Thursday, 29 September 2016

Simple DIY quiet bags

I find our quiet bags really useful - if you haven't heard of them then they are small bags which contain "pre-prepared" activities which are completely portable. They are great for waiting rooms at the doctor, when visiting friends who might not have children/toys lying around, in restaurants, when trying to breastfeed your second etc etc. The list goes on :)

And best of all you can put anything in them! Whatever works for your family and your toddler. And as they grow up you can adapt them and change them.

Here are 3 I've made in the last few months - all super simple and only a tiny bit of prep work. Each of them is stored in an A5 sized see-through "pencil case" bag with a zip so it is easy to see what is inside each one. 


Construction sticks bag

This was the first one I made. I collected lots of coloured lolly sticks and put velcro dots at each end on both sides. I then made some laminated cards with patterns on them (easier to see in second picture). D and Iz either try to copy the patterns on the cards or just freestyle their own building creation. The bag has about 30 sticks in it so plenty for them both to play with. We sometimes also use it as colour matching exercise and the sticks are good for early counting and addition/subtraction sums.

Fuzzy felt bag

We all played with fuzzy felts as a child but they don't seem to be in vogue at the moment? Nonetheless felt pieces are a great portable toy as they are very light and how to play with them is only limited by the child's imagination. I collected together a range of colours/shapes/sizes and had a few A5 sized sheets (pictured in second picture). Both D and Iz enjoy making up stories and patterns with the various pieces.

Whiteboard drawing bag

This bag contains a few A5 sheets with various designs which I've laminated. Don't worry if you don't have a laminating machine - just buy some laminating pouches and use an iron (full directions in this blog post). The sheets are:
- a seaside scene to colour in and add more details
- numbers 0-9 to trace or copy
- shapes to match and colour
The bag originally included a whiteboard pen but I got nervous about pen ending up everywhere so instead found these really cool dry erase crayons on Amazon which fit perfectly inside and come in a pack with 10 different colours.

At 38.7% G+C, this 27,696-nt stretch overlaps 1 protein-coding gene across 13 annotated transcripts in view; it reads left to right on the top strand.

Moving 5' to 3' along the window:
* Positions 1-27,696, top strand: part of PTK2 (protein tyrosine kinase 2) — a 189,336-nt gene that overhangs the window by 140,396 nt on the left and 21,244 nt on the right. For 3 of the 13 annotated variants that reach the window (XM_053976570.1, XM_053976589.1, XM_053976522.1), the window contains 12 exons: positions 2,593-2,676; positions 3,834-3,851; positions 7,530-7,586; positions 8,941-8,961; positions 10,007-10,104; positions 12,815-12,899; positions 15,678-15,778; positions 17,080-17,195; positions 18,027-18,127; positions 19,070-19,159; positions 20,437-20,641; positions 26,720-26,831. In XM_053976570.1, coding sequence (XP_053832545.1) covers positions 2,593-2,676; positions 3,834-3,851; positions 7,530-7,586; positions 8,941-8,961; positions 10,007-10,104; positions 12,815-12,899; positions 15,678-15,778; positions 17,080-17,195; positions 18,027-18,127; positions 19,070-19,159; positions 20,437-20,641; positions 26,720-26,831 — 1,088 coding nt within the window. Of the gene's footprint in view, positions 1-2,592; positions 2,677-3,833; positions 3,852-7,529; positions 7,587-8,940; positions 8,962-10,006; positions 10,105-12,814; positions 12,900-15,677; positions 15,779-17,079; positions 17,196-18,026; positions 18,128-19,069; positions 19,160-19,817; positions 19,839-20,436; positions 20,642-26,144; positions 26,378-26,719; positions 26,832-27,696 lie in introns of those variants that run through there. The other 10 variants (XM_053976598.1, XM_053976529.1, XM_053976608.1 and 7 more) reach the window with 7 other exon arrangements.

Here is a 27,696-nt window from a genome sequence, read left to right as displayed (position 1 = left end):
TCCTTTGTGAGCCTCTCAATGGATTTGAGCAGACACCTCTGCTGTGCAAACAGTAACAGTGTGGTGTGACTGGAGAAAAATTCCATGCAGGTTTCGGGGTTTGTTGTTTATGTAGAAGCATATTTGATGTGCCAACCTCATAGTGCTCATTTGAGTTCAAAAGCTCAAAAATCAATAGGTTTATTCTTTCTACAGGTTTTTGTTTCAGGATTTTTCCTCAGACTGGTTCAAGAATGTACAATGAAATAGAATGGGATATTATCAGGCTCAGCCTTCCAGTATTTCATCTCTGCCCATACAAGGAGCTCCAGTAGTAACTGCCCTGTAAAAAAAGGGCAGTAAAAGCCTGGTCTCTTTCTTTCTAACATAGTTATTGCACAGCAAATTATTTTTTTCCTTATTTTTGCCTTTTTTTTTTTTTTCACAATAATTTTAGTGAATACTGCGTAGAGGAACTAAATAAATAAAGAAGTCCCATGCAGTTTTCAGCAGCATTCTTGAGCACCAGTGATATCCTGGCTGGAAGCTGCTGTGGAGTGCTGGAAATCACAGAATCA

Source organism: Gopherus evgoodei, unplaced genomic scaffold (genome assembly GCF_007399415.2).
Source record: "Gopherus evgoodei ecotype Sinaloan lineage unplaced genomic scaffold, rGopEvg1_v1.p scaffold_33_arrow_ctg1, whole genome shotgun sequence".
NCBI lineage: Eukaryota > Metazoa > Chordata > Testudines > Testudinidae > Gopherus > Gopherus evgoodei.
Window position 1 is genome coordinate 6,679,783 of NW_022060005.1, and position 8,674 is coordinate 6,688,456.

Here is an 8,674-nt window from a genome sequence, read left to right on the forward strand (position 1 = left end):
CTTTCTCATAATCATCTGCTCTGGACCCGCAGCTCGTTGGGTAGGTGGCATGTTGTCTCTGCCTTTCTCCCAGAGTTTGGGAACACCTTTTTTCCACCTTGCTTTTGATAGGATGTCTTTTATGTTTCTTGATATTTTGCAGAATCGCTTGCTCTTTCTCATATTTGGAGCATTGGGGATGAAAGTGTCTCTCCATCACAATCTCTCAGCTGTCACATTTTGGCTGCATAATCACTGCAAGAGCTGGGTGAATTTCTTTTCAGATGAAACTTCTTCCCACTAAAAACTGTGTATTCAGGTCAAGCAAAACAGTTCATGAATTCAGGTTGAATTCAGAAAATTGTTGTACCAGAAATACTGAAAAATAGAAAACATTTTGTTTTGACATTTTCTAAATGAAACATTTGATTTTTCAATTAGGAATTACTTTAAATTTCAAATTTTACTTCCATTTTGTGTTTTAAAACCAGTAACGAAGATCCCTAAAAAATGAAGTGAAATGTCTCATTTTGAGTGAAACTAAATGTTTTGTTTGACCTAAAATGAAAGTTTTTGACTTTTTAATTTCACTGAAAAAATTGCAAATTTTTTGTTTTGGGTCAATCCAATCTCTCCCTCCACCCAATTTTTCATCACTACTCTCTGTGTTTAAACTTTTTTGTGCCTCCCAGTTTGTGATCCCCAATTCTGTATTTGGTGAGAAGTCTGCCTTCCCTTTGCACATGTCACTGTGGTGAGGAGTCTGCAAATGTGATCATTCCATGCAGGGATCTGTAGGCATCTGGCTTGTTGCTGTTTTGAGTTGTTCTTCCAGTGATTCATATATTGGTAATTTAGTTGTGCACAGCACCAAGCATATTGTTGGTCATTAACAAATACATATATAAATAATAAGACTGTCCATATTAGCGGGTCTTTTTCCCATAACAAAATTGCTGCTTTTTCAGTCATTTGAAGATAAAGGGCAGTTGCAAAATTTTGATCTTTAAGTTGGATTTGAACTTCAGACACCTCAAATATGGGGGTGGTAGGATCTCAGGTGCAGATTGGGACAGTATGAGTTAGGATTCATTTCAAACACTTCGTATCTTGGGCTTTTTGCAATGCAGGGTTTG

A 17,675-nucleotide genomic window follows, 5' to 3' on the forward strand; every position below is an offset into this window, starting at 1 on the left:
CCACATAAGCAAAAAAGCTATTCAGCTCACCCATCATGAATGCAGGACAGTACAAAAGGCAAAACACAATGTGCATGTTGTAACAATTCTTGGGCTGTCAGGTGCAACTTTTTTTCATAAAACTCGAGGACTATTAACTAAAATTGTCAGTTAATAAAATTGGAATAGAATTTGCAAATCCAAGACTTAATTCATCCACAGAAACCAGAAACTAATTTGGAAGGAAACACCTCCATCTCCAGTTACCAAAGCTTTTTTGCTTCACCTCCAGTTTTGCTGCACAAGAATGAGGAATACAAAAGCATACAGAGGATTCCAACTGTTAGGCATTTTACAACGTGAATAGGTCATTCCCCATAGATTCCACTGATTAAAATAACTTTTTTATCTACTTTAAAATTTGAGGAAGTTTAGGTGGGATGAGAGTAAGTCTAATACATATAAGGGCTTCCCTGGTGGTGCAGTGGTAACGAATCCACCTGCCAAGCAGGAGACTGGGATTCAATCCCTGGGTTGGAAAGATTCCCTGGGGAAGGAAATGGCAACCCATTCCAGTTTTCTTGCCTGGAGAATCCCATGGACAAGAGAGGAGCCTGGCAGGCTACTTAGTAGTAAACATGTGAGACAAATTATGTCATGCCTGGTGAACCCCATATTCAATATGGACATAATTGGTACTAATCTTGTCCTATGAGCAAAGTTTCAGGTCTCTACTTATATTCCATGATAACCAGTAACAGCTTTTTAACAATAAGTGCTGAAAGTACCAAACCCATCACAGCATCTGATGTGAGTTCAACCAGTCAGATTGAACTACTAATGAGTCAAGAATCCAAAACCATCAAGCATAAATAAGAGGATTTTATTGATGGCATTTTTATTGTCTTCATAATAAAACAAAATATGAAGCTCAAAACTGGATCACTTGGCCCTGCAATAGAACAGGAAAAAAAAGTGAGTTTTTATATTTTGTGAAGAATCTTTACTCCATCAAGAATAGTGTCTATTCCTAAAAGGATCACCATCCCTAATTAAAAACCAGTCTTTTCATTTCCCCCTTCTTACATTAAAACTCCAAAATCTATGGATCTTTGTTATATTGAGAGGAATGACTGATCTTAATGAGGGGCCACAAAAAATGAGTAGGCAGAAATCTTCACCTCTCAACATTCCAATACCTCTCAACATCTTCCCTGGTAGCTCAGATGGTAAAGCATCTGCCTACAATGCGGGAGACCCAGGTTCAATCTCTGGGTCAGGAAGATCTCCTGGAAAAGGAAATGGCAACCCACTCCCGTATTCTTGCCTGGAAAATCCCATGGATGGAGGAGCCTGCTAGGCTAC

Now if I know we're going a train journey or have to wait at the GP surgery I'll just grab one of these bags and know that we have a ready-made mess-free portable activity good to go :)

Note - originally I was going to make a "quiet book" (Google them if you don't know what I'm talking about - some are amazing!) but life and work and kids took over and I didn't have enough time so instead decided to make multiple different "quiet bags" instead. They actually have lots of advantages over a book, including that you can choose individual or multiple ones to take with you, and you can change the constituents easily to fit with your child's age and interests as they grow up.

If your family uses anything similar I'd love to hear about it :)

Playing with giant waterbeads

If you've already tried regular waterbead play then check these out - 10x bigger and sooo cool!

I got mine from ebay in a pack of about 35. You hydrate them in the same way, and actually to start with you can't tell they're going to be giant so it could be an exciting surprise for your toddler if they are used to the small ones.
Once they are hydrated you use them in lots of different ways - these are the things we did:

(note - as these are bigger than ping pong balls they are really satisfying for toddlers to squeeze in their hands... this meant our giant waterbead play ideas were mainly limited by the rate at which Iz in particular was destroying them!! I think they are also a bit more fragile than the small ones but they are just so fun!)

Playing I-spy

They loved that the other person became upside down and D had lots of fun making Iz different colours.

Shaving foam soup

You can't really go wrong with adding shaving foam to your play (as long as your child isn't still in the eat-everything phase). D and Iz spent over an hour putting the balls in trays of shaving foam, washing them off, putting them in again, and repeat! D made patterns of different colours, practising grouping them together whereas Iz just embraced (as always!) the mess...

Sorting colours

The colours are so vibrant, they were lovely to just look at. We played with them dry in a bowl and also in a tray full of water. Simple change but added a whole different feel to the sensory experience.

And finally... Squishing them

Well you can't be a complete spoilsport when that's what they really want to do!! ;)

Picture of innocence despite the squished ball between her legs...


A lot of these are similar to the games we played with regular waterbeads but the fact they are now giant lends a whole new dimension - I promise, give it a try!